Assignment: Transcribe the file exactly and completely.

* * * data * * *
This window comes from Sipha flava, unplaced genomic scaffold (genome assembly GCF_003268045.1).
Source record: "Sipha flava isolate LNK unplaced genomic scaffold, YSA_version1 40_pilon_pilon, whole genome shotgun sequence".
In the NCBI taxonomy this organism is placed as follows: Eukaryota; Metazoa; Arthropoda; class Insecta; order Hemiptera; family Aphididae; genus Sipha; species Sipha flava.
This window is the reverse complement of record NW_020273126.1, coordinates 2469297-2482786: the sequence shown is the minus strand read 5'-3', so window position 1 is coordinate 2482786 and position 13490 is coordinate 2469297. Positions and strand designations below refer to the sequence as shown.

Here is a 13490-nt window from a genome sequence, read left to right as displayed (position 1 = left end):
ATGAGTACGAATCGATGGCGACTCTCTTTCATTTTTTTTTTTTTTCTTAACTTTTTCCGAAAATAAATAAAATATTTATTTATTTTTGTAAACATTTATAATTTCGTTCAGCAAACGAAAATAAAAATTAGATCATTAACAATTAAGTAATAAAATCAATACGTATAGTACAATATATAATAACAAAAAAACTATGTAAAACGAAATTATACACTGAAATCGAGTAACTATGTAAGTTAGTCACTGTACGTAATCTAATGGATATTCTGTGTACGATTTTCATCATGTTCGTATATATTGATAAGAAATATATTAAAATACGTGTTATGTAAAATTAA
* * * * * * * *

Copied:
This window comes from Sipha flava, unplaced genomic scaffold (genome assembly GCF_003268045.1).
Source record: "Sipha flava isolate LNK unplaced genomic scaffold, YSA_version1 40_pilon_pilon, whole genome shotgun sequence".
In the NCBI taxonomy this organism is placed as follows: Eukaryota; Metazoa; Arthropoda; class Insecta; order Hemiptera; family Aphididae; genus Sipha; species Sipha flava.
This window is the reverse complement of record NW_020273126.1, coordinates 2469297-2482786: the sequence shown is the minus strand read 5'-3', so window position 1 is coordinate 2482786 and position 13490 is coordinate 2469297. Positions and strand designations below refer to the sequence as shown.

Here is a 13490-nt window from a genome sequence, read left to right as displayed (position 1 = left end):
ATGAGTACGAATCGATGGCGACTCTCTTTCATTTTTTTTTTTTTTCTTAACTTTTTCCGAAAATAAATAAAATATTTATTTATTTTTGTAAACATTTATAATTTCGTTCAGCAAACGAAAATAAAAATTAGATCATTAACAATTAAGTAATAAAATCAATACGTATAGTACAATATATAATAACAAAAAAACTATGTAAAACGAAATTATACACTGAAATCGAGTAACTATGTAAGTTAGTCACTGTACGTAATCTAATGGATATTCTGTGTACGATTTTCATCATGTTCGTATATATTGATAAGAAATATATTAAAATACGTGTTATGTAAAATTAA